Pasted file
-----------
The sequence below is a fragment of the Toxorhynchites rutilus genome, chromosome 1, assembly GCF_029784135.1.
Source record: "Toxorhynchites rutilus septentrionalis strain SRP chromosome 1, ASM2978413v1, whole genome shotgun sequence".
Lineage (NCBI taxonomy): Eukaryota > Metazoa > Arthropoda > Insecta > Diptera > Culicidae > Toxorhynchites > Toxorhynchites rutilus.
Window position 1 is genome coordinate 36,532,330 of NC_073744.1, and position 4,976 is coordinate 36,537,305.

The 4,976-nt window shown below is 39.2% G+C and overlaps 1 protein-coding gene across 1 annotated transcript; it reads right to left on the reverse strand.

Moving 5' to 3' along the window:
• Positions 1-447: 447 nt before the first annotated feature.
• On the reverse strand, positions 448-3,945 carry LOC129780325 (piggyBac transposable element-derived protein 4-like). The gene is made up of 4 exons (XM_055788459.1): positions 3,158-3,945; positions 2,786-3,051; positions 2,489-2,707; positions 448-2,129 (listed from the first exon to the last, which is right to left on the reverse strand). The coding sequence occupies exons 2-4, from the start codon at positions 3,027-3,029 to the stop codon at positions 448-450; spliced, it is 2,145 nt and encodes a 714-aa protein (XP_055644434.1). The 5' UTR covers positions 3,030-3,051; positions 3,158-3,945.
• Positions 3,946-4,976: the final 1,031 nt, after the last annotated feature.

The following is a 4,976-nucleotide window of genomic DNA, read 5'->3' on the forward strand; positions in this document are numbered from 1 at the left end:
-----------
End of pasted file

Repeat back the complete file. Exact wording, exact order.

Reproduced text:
The sequence below is a fragment of the Toxorhynchites rutilus genome, chromosome 1, assembly GCF_029784135.1.
Source record: "Toxorhynchites rutilus septentrionalis strain SRP chromosome 1, ASM2978413v1, whole genome shotgun sequence".
Lineage (NCBI taxonomy): Eukaryota > Metazoa > Arthropoda > Insecta > Diptera > Culicidae > Toxorhynchites > Toxorhynchites rutilus.
Window position 1 is genome coordinate 36,532,330 of NC_073744.1, and position 4,976 is coordinate 36,537,305.

The 4,976-nt window shown below is 39.2% G+C and overlaps 1 protein-coding gene across 1 annotated transcript; it reads right to left on the reverse strand.

Moving 5' to 3' along the window:
• Positions 1-447: 447 nt before the first annotated feature.
• On the reverse strand, positions 448-3,945 carry LOC129780325 (piggyBac transposable element-derived protein 4-like). The gene is made up of 4 exons (XM_055788459.1): positions 3,158-3,945; positions 2,786-3,051; positions 2,489-2,707; positions 448-2,129 (listed from the first exon to the last, which is right to left on the reverse strand). The coding sequence occupies exons 2-4, from the start codon at positions 3,027-3,029 to the stop codon at positions 448-450; spliced, it is 2,145 nt and encodes a 714-aa protein (XP_055644434.1). The 5' UTR covers positions 3,030-3,051; positions 3,158-3,945.
• Positions 3,946-4,976: the final 1,031 nt, after the last annotated feature.

The following is a 4,976-nucleotide window of genomic DNA, read 5'->3' on the forward strand; positions in this document are numbered from 1 at the left end: